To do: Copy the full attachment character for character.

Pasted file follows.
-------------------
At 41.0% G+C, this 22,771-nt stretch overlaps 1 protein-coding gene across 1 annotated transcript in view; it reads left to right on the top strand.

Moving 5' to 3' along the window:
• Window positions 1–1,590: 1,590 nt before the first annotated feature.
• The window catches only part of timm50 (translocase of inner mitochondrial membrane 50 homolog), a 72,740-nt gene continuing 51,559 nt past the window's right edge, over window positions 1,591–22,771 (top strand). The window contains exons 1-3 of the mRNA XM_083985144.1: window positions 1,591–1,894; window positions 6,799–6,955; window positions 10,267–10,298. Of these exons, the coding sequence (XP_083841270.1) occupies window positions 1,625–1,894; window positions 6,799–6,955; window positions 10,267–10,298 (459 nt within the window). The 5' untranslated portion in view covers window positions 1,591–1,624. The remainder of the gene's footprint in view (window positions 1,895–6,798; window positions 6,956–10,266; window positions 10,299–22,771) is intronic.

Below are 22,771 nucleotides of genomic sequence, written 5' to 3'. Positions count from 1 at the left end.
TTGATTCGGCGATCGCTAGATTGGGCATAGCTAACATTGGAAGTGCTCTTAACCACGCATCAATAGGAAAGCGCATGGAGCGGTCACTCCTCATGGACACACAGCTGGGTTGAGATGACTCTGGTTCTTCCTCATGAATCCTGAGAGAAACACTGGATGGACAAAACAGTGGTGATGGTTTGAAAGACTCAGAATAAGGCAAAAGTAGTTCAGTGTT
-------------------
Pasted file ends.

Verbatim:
At 41.0% G+C, this 22,771-nt stretch overlaps 1 protein-coding gene across 1 annotated transcript in view; it reads left to right on the top strand.

Moving 5' to 3' along the window:
• Window positions 1–1,590: 1,590 nt before the first annotated feature.
• The window catches only part of timm50 (translocase of inner mitochondrial membrane 50 homolog), a 72,740-nt gene continuing 51,559 nt past the window's right edge, over window positions 1,591–22,771 (top strand). The window contains exons 1-3 of the mRNA XM_083985144.1: window positions 1,591–1,894; window positions 6,799–6,955; window positions 10,267–10,298. Of these exons, the coding sequence (XP_083841270.1) occupies window positions 1,625–1,894; window positions 6,799–6,955; window positions 10,267–10,298 (459 nt within the window). The 5' untranslated portion in view covers window positions 1,591–1,624. The remainder of the gene's footprint in view (window positions 1,895–6,798; window positions 6,956–10,266; window positions 10,299–22,771) is intronic.

Below are 22,771 nucleotides of genomic sequence, written 5' to 3'. Positions count from 1 at the left end.
TTGATTCGGCGATCGCTAGATTGGGCATAGCTAACATTGGAAGTGCTCTTAACCACGCATCAATAGGAAAGCGCATGGAGCGGTCACTCCTCATGGACACACAGCTGGGTTGAGATGACTCTGGTTCTTCCTCATGAATCCTGAGAGAAACACTGGATGGACAAAACAGTGGTGATGGTTTGAAAGACTCAGAATAAGGCAAAAGTAGTTCAGTGTT